Is Narmada water being made to flow in Sabarmati not supplied to city of Ahmedabad? This has furthered the idea of river...
I have been selling glass for commercial buildings talking about light, thermal/solar heat gain etc.etc..but I...
Dear Saxena ji,
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West facing windows can be a big source of heat, first measure which you...
indias Universal Immunisation Programme may suffer yet another blow. The centre has asked all state governments to stop use of measles vaccine manufactured by Indian Immunological Limited, until further orders, after four infants died following inoculation with the drug.
The children died in the last week of April soon after they were administered the measles vaccine in Tamil Nadus Thiruvallur district. Soon after the incident, the Union minister for health and family welfare, Anbumani Ramadoss, set up a high-level committee to probe the deaths.
Preliminary investigations linked the deaths to human error. As a precautionary measure, the Tamil Nadu government has ordered that vaccination be carried out only at primary health centres under trained supervision.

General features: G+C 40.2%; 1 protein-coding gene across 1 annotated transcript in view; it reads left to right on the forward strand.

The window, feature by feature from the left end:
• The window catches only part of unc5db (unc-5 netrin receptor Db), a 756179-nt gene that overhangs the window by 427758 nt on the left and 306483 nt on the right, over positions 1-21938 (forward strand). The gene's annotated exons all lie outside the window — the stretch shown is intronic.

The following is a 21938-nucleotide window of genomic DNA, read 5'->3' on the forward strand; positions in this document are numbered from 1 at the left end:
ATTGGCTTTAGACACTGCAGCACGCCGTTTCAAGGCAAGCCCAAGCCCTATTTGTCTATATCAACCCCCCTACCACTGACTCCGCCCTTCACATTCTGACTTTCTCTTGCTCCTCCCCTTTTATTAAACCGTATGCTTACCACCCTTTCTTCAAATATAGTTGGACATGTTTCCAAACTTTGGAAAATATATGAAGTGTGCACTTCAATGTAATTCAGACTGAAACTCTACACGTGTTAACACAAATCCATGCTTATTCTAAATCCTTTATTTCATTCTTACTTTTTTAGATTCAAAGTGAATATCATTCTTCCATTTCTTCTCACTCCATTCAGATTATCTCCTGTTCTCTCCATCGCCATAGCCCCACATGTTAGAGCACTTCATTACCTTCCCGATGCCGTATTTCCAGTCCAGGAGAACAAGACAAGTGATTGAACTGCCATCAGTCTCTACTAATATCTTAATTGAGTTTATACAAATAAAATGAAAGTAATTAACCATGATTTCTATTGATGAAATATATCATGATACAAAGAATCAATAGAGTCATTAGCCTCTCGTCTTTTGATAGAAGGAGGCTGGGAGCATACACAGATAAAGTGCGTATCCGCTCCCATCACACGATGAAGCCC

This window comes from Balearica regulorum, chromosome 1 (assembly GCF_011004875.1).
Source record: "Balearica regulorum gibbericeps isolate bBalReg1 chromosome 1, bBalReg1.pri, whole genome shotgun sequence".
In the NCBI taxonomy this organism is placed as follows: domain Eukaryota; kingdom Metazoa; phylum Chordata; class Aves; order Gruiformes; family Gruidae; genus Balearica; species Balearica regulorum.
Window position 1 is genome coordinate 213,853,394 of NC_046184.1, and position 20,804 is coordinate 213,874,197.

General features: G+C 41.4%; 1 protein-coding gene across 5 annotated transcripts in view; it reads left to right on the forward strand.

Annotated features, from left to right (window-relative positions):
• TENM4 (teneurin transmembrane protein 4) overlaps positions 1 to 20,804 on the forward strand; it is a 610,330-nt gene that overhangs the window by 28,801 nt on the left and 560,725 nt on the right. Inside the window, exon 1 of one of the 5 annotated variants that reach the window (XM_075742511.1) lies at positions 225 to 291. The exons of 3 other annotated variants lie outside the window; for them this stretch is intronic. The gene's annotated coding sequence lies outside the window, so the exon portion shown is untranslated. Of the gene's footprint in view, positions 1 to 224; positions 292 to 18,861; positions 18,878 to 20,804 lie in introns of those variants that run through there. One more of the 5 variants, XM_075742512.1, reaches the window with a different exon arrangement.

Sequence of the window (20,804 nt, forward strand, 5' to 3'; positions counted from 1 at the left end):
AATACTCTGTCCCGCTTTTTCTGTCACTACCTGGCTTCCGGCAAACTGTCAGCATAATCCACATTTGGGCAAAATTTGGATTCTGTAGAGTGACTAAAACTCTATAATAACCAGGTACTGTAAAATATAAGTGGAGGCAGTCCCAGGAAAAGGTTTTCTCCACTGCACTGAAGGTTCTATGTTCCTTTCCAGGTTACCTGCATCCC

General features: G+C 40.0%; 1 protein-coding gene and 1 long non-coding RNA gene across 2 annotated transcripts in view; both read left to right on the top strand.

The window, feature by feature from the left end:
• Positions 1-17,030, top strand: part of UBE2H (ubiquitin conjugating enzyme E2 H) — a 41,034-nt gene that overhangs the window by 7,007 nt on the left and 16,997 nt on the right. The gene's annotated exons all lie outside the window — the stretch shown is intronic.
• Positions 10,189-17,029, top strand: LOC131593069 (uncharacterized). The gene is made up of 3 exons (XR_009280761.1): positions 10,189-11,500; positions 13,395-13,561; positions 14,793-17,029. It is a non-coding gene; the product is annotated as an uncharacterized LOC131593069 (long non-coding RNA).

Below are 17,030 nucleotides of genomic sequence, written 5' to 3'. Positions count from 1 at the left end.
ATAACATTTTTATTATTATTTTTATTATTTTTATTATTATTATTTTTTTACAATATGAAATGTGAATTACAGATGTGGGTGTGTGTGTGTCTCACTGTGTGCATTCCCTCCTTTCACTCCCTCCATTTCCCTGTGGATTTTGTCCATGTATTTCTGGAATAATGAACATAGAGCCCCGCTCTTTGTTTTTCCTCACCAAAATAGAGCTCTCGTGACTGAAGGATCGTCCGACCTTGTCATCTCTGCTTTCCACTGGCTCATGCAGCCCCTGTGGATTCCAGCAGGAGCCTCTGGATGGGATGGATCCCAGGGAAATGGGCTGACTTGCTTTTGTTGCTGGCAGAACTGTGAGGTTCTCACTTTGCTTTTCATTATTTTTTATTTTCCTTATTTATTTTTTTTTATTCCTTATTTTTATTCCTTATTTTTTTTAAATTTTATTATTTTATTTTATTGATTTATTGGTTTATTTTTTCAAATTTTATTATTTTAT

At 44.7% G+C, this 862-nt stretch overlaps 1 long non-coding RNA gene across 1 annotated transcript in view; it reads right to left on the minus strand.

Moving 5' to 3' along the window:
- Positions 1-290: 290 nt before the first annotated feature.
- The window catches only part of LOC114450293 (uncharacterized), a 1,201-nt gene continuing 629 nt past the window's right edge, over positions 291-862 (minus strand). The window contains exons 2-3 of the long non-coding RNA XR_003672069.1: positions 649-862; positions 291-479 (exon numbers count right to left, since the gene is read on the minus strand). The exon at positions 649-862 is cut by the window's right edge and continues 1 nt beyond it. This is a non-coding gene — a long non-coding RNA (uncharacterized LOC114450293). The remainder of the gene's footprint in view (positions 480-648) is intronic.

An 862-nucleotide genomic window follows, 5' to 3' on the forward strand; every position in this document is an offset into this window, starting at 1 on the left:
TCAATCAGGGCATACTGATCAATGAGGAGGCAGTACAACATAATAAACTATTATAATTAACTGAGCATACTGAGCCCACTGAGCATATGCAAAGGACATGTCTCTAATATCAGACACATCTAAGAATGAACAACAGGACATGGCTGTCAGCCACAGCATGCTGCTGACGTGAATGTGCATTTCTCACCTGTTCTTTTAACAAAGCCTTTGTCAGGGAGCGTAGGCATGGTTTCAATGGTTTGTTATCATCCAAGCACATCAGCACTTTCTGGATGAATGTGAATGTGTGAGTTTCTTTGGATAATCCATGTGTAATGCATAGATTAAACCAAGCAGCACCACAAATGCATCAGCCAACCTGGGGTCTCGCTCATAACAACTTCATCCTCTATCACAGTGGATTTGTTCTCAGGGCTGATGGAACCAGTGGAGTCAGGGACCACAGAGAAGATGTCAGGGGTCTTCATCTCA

Indian Immunological Limited (iil), a subsidiary of the National Development Board, had supplied the measles vaccine for the national immunization programme for the first time.
It was asked to provide 9 million doses, which were supplied to Maharashtra, Rajasthan, Assam, Gujarat, Uttar Pradesh, Chhattisgarh, Jharkhand, Madhya Pradesh, Bihar and Tamil Nadu.
The government has now asked iil to stop further supply of the vaccine to the states and has sent samples to the Central Government Laboratory in Kasauli for testing; the laboratory had tested the vaccine before releasing it to the states as part of routine.
Of late, the government has also revoked manufacturing licences of three other public sector vaccine manufacturing unitsCentral Research Institute in Kasauli, Pasteur Institute of India in Coonoor and BCG Vaccine Laboratory in Chennaifor not meeting whos good manufacturing standards.
Experts feel closure of these public sector units could put pressure on the national immunization programme, which gets most of the vaccines from these units. Since importing vaccines will increase the cost of the programme, in the long run, this could affect Indias self sufficiency in immunisation, says S K Mittal, head of the department of paediatrics, Max Hospital, Delhi.
Measles, a vaccine-preventable disease, continues to be a leading cause of deaths in children in India. According to National Family Health Survey, 2005-2006, less than 60 per cent of the children are vaccinated for this viral disease.